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I develop wordpress membership sites and I never enable any caching plugin on those sites.

I presume, if I enable caching then members might have some issues due to cache or there might be an issue during checkout process.

I have never tried this though:

The membership plugins I use are: Wishlist Members, Digital Access Pass (DAP), OptimizeMember

Similarly cache plugins are: Wp Super Cache, WP Total Cache

I need expert advice on this matter.

Whether should I enable cache or not?

Please share your thoughts.

Thanks Abu

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Source: Chris Lima - Managing a High Performance WordPress Membership Site


I should look at caching plugins because it makes things faster, better and worked for you. The problem with that answer is that most caching plugins don’t do much for logged in users.

Most sites have is that non-logged in users should get pre-cached pages that load super fast, and logged-in users are the authors and admins who are working on the back-end, and don’t need the same level of performance. And for most sites, this works. But membership sites are a bit different.

The end user is a logged-in user. So you need a solution that works for logged-in users. Additionally, membership sites are often filled with user-specific data (like menus, sidebar widgets, content..etc) that needs to be current. So full page caching isn’t a solution – from a plugin or hosting provider.

Instead, what you need is part of page caching.

1. Part of page caching: these kinds of approaches are neither in abundance, nor are they often talked about when you’re evaluating a membership plugin. I’m to blame too. There’s a great article explaining why it’s not great by Austin Gunter of WP Engine on their blog. Suffice to say, if your options table is growing like crazy, you may be doing it wrong.

BTW, garbage collection for transients (an issue raised in Austin’s article) may get added to WordPress in 3.7

2. Fragment caching: You can use a little class created by Mark Jaquith. He calls it fragment caching, but it’s not different from partial page caching. You’d want to check out this article that has the code in it, and read the comments.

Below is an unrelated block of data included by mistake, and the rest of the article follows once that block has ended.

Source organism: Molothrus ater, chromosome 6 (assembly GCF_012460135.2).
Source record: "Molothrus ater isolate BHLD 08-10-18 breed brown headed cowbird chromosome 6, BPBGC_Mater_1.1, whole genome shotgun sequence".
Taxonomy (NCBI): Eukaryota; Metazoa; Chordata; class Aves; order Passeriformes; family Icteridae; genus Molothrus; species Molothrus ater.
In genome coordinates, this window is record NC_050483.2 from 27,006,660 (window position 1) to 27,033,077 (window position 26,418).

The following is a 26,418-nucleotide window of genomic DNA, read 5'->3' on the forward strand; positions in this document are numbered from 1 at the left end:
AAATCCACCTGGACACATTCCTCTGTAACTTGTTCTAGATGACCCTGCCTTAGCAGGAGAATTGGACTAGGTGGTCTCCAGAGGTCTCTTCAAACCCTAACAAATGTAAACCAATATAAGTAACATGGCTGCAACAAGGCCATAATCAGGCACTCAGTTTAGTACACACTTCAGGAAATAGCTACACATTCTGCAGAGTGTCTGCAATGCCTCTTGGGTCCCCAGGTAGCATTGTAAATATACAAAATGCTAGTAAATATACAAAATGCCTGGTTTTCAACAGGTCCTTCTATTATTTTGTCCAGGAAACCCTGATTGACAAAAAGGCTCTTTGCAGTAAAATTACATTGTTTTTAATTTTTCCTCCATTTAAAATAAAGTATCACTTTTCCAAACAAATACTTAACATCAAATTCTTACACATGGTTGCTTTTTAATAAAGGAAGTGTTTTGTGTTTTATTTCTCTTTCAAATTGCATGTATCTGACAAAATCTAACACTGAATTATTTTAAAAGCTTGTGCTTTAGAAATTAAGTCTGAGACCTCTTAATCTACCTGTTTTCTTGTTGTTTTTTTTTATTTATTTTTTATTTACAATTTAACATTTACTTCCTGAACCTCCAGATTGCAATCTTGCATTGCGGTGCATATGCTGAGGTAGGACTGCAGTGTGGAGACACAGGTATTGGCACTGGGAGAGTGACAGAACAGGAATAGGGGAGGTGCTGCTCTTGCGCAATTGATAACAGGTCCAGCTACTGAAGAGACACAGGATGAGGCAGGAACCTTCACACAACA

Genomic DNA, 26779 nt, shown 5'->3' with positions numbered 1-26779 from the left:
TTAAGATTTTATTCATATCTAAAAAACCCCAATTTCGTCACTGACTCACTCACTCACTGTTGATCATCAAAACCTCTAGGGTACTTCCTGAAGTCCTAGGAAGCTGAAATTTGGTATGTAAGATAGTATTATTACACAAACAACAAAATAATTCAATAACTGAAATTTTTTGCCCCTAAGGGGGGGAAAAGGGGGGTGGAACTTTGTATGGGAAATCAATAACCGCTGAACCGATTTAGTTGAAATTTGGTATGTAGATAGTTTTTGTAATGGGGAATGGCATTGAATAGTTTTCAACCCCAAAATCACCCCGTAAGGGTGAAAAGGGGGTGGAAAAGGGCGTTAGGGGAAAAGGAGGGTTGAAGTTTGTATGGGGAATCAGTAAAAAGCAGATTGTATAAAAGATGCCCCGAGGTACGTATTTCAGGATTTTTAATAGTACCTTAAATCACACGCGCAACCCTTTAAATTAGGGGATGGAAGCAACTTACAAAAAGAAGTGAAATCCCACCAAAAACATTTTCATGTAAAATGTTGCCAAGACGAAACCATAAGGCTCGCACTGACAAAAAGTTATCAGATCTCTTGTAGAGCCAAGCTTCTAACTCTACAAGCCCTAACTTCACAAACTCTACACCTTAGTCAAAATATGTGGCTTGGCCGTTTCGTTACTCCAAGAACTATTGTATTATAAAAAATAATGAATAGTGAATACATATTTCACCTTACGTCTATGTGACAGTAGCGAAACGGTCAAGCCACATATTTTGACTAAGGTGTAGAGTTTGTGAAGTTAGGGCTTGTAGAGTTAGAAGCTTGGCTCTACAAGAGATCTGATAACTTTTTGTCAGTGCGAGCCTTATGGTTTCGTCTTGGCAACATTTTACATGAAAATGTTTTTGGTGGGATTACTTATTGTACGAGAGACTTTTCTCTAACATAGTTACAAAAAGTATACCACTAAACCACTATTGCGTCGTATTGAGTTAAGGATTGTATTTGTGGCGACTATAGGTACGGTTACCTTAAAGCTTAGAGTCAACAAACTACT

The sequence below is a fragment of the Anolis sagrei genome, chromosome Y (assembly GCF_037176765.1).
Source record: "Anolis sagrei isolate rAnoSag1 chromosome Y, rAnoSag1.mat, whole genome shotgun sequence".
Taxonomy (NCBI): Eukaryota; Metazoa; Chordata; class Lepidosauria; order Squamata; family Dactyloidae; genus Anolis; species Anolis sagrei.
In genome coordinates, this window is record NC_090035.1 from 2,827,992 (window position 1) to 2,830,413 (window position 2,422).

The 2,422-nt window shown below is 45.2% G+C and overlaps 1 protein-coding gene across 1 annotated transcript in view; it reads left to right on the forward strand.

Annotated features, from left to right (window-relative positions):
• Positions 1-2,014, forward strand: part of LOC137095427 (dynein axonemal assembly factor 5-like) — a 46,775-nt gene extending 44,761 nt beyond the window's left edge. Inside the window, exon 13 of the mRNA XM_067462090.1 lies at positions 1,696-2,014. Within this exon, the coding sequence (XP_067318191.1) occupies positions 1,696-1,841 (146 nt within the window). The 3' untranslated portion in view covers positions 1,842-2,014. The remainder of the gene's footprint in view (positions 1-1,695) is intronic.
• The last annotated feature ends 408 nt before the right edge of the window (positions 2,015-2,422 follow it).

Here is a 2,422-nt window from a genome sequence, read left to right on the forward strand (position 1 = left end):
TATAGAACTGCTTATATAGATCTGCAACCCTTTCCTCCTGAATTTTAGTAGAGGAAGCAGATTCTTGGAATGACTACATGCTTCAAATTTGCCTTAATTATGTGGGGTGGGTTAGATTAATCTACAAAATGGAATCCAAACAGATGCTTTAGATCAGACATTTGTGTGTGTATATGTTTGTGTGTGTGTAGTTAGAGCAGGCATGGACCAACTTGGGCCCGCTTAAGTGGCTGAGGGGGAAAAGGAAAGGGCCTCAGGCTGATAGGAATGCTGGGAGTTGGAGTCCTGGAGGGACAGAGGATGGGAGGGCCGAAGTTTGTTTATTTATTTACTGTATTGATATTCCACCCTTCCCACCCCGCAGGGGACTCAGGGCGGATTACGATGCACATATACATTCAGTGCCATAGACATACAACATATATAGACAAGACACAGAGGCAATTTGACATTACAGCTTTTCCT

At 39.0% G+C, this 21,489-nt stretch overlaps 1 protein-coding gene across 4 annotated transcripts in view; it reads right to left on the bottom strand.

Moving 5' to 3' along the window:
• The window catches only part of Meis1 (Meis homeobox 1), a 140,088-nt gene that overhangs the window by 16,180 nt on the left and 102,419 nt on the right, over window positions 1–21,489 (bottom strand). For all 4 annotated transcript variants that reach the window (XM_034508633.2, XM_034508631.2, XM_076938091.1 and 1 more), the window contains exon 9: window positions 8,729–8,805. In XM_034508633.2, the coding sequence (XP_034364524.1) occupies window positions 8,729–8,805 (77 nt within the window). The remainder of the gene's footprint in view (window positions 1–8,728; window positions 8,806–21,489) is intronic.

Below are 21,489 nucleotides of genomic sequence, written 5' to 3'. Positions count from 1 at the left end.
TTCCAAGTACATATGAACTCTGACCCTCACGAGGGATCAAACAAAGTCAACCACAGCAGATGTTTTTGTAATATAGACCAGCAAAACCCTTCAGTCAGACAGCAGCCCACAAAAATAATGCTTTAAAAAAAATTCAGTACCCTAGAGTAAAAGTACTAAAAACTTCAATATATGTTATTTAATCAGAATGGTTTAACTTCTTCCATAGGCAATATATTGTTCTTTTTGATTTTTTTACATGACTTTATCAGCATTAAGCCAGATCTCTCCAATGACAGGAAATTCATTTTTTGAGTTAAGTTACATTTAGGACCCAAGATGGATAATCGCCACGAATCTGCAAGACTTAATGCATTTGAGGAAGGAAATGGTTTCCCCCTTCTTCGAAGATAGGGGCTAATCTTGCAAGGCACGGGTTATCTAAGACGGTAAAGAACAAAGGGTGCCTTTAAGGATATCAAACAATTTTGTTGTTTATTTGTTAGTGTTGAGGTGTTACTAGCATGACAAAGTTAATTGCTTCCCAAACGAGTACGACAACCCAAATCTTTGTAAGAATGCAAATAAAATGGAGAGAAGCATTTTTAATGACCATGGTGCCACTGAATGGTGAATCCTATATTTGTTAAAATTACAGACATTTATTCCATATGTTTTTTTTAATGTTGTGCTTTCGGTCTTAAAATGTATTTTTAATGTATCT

I think this is a pretty powerful option for a lot of situations, but scaling a membership site is all about limiting the application processing side of things.

So finally there is one option that you need to try cache only database do not catch page data, browser data. I do not proposed to use W3 Total Cache but check it once this plugin may be your solution.

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@absikandar In this article I explain how I cache logged in user pages on my membership sites: http://s2member.net/how-to-cache-your-membership-site-225

A better approach would be to cache separate copies of the page, unique for each logged in user. A member would not benefit from the cache someone else caused, but he'd still benefit from it when visiting the same page again.

I hope that helps! :)

  • That doesn't make much sense. Cache expires at some point and registered users is not always on the site to actually benefit from this kind of caching as the cache will most likely expire between sessions. So you end up wasting CPU time to generate a cached version which will never be used. – Mark Kaplun Oct 10 '15 at 6:34
  • It is true that it won't be as used as the cache for visitors, which many benefit from, but it's better for the logged in user than no cache at all. There are some pages that he will visit repeatedly, that will now be cached from his previous hit. The CPU use is practically the same as just serving the page, so it's not really much more expensive, and sometimes he'll get the cached copy so that'll save CPU too. It will use more disk space, though. – Cristián Lávaque Oct 10 '15 at 16:50
  • It will make logged in users sessions slower as there is a cost to generating the cache and it impacts the performance. If you think that it doesn't impact performance then you don't understand the cost to the extra writings to the disk. It is true that the cost is much smaller then access to the DB but generating so many pages and deleting them every hour accumulates in the end and impacts your hard drive performance which impact the serving of not only the HTML but also the serving of JS, CSS and image files. – Mark Kaplun Oct 10 '15 at 16:57
  • I see your point, but disk I/O with an SSD is negligible. Or if you're writing the cache to memory instead of to a disk: zencache.com/kb-article/… In either case, disk I/O for some sites (even if you use a regular drive) is going to be worth it in many cases. However, I do agree that care should be taken, and one should not just enable user caching without considering the resource that such a thing will consume. :) – Cristián Lávaque Oct 11 '15 at 17:26

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